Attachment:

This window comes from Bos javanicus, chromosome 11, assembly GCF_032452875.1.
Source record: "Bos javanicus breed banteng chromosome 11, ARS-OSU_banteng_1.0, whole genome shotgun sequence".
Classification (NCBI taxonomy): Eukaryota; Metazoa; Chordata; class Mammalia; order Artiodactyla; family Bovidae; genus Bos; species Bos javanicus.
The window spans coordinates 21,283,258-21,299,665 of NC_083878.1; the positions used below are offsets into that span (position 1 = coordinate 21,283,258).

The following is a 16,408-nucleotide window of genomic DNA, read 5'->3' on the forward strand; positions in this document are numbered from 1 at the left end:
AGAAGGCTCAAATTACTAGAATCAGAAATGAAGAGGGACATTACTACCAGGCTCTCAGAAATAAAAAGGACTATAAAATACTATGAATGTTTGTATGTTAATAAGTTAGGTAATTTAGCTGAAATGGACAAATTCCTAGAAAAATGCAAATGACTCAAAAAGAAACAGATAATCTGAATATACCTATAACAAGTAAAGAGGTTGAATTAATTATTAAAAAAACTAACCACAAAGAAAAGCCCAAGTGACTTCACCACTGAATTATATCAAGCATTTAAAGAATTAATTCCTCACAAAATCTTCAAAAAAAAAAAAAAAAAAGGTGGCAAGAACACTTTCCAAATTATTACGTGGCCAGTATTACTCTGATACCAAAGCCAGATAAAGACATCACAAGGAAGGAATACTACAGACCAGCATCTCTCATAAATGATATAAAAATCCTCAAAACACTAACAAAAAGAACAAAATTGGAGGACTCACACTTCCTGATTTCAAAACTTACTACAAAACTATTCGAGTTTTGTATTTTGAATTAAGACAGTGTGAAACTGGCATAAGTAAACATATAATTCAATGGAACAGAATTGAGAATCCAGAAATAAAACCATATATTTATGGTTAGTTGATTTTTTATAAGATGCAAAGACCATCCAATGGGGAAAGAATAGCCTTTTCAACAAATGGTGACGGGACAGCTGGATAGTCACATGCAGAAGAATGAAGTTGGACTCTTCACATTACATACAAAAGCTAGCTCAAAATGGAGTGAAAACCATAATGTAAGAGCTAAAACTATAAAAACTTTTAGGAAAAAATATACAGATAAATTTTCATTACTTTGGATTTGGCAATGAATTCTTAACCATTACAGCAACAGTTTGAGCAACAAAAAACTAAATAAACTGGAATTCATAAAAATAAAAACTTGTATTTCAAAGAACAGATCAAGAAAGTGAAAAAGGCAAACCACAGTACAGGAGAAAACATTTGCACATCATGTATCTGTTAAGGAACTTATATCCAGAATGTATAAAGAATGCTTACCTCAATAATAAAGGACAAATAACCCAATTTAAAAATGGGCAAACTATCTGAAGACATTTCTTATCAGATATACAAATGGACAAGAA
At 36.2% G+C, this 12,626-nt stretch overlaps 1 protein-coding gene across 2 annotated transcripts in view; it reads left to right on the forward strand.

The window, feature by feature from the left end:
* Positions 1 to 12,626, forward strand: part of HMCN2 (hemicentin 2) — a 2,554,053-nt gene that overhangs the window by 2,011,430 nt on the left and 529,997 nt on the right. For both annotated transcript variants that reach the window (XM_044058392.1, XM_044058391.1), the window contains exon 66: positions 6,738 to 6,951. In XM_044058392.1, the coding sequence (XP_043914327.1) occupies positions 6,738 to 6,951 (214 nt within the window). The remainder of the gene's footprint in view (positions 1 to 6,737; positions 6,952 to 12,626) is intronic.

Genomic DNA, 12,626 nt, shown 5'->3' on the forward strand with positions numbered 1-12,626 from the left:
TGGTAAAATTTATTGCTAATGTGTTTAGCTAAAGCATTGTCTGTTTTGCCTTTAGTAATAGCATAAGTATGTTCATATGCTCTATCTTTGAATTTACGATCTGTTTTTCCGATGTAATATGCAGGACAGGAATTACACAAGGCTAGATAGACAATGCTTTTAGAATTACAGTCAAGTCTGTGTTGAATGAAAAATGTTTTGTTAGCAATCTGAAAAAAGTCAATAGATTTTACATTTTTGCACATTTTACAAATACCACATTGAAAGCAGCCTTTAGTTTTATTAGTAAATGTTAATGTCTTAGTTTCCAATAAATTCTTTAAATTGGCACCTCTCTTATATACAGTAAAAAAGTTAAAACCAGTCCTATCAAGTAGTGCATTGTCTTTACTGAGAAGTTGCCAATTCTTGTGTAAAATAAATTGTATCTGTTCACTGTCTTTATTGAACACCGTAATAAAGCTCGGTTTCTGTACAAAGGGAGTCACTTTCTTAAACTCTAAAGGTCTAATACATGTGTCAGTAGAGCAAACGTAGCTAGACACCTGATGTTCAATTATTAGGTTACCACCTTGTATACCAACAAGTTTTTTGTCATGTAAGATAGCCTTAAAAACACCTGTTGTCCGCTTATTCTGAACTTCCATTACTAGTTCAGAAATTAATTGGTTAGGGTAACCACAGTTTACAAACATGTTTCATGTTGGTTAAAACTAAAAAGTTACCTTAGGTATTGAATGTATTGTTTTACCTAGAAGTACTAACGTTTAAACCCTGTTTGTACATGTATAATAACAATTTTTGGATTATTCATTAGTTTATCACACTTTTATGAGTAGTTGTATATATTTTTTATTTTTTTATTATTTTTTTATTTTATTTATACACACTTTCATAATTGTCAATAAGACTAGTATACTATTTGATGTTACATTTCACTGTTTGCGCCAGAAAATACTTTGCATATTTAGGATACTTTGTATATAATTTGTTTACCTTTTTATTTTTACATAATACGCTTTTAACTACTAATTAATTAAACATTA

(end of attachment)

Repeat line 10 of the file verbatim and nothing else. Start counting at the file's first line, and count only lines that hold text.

Genomic DNA, 12,626 nt, shown 5'->3' on the forward strand with positions numbered 1-12,626 from the left: